Take Charge of Your Diabetes
12. Pregnancy and Women's Health
- Becoming Pregnant When You Have Diabetes
- Protecting Your Baby and Yourself
- Having Diabetes During Pregnancy
- Controlling Diabetes for Women’s Health
Women with diabetes can have healthy babies, but it takes planning ahead and effort. Pregnancy can make both high and low blood glucose levels happen more often. It can make diabetic eye disease and diabetic kidney disease worse. High glucose levels during pregnancy are dangerous for the baby, too.
If you don’t want to become pregnant, talk with your health care provider about birth control.
You can protect your baby and yourself by controlling your blood glucose before and during pregnancy.
Keeping your glucose levels near normal before and during pregnancy can help protect you and your baby. That’s why it’s so important to plan your pregnancies ahead of time.
Your blood glucose and A1C records will help you
and your health care team know when your
glucose range is safe for pregnancy.
If you want to have a baby, discuss it with your health care provider. Work with your diabetes care team to get and keep your blood glucose in the normal or near-normal range before you become pregnant. Your glucose records and your A1C test results will show when you have maintained a safe range for a period of time.
You may need to change your meal plan and your usual physical activity, and you may need to take more frequent insulin shots. Testing your glucose several times a day will help you see how well you're balancing things. shots. Record the test results in your logbook or on a log sheet.
Get a complete check of your eyes and kidneys before you try to become pregnant. Don’t smoke, drink alcohol, or use drugs—doing these things can harm you and your baby.
All women who could become pregnant should get folic acid (400 micrograms) every day. An easy way to be sure you’re getting enough folic acid is to take a vitamin with folic acid in it.
Think about breast feeding your baby. Breast feeding has many benefits for you and your baby.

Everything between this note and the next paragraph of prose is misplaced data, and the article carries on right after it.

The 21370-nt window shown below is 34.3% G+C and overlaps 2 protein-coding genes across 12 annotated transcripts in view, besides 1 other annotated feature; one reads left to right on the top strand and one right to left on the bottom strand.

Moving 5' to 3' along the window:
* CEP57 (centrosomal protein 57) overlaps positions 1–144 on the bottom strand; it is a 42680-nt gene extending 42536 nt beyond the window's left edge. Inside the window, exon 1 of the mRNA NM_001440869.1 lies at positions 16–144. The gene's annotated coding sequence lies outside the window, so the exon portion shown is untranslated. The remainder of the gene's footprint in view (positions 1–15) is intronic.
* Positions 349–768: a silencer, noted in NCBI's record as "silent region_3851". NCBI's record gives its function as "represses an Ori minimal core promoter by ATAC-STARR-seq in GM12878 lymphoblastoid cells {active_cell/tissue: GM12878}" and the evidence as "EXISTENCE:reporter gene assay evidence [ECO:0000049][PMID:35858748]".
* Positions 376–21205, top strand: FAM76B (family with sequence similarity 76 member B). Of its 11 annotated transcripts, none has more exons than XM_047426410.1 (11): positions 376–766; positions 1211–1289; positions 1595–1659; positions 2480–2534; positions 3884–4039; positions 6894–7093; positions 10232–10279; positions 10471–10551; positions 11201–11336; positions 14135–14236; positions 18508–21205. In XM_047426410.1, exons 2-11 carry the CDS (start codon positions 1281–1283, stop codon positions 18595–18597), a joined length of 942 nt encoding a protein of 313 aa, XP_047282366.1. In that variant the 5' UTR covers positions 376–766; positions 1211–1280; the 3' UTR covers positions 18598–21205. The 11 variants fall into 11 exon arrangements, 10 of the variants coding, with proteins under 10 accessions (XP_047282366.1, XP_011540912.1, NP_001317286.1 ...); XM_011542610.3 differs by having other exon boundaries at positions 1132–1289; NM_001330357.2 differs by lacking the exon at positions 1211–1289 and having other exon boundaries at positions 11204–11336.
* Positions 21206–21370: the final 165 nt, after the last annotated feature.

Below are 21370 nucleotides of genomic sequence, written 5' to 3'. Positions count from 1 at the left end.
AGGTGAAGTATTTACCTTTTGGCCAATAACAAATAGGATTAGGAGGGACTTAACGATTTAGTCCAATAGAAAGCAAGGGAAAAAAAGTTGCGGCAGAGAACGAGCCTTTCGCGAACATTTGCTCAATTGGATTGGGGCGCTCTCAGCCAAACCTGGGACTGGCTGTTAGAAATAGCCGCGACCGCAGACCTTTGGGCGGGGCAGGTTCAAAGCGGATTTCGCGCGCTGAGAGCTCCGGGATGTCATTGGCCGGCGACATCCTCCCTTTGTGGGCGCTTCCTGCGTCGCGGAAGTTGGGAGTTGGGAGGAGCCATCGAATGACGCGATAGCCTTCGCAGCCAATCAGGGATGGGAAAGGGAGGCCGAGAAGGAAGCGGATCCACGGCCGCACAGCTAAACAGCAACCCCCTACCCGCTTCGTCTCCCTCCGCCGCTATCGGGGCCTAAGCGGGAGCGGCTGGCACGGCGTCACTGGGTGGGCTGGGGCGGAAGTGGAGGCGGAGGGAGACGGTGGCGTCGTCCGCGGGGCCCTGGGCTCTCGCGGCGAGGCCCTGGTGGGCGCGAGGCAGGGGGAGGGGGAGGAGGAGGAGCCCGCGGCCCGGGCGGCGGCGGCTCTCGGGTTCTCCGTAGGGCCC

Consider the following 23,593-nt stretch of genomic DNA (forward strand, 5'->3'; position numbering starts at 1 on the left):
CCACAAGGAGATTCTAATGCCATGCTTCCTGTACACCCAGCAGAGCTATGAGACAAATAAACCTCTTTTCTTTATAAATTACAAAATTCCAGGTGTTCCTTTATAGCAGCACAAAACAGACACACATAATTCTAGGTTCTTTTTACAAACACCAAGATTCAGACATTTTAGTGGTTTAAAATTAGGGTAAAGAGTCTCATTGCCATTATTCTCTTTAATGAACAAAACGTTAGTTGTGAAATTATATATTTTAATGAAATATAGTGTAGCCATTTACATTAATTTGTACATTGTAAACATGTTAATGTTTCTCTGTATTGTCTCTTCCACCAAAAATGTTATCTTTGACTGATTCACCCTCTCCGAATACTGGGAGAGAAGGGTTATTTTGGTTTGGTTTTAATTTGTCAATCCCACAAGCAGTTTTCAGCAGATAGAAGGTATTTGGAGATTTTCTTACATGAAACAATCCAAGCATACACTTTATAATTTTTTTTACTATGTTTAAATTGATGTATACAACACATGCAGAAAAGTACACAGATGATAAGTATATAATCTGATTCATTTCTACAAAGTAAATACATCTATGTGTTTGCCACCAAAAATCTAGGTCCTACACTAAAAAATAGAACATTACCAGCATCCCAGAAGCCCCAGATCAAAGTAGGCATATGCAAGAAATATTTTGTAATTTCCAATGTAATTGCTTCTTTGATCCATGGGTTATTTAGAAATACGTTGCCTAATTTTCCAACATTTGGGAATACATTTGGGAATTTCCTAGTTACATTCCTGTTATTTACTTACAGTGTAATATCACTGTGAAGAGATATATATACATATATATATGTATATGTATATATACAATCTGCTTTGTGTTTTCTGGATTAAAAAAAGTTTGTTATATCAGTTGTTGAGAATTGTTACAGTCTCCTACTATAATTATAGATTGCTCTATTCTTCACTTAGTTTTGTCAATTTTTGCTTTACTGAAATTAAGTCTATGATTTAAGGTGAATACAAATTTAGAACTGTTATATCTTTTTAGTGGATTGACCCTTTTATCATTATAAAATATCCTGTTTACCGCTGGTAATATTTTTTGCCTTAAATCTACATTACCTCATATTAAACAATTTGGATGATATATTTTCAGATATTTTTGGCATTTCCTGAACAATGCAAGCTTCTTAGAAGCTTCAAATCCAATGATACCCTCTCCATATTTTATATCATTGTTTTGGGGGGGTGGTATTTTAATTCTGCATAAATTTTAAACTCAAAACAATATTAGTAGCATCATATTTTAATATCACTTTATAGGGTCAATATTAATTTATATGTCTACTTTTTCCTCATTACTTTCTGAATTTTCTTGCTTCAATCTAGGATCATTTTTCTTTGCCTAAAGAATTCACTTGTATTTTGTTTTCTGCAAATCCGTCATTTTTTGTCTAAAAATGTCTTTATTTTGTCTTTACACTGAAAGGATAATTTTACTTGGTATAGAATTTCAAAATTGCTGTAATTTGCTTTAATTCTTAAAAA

Some women have diabetes only when they’re pregnant. This condition, which is called gestational diabetes, can be controlled just like other kinds of diabetes. Glucose control is the key. Your health care team can help you take charge of gestational diabetes. You are more likely to develop type 2 diabetes. Check again for diabetes at least 6 weeks after your baby is born and at regular times for the rest of your life.
If you learn you have diabetes when you’re pregnant, work closely with your health care team to stay healthy.
Some women with diabetes may have special problems, such as bladder infections. See Protecting Your Kidneys to find out about the signs of bladder and kidney infections. If you have an infection, it needs to be treated right away. Call your doctor.
Getting Pap smears and mammograms is important to every woman’s health.
Some women get yeast infections in their vagina, especially when their blood glucose is high. A sign of a yeast infection may be itching in the vagina. If you notice vaginal itching, tell your health care provider, who can tell you about medicines you can buy at the drugstore and about how to prevent yeast infections.
Some women with diabetes may have trouble with sexual function. Discomfort caused by vaginal itching or dryness can be treated.
Ask your doctor how often you should get a Pap smear and a mammogram (breast X-ray). Regular Pap smears and mammograms help detect cervical and breast cancer early. All women—whether or not they have diabetes—need to have these tests regularly.
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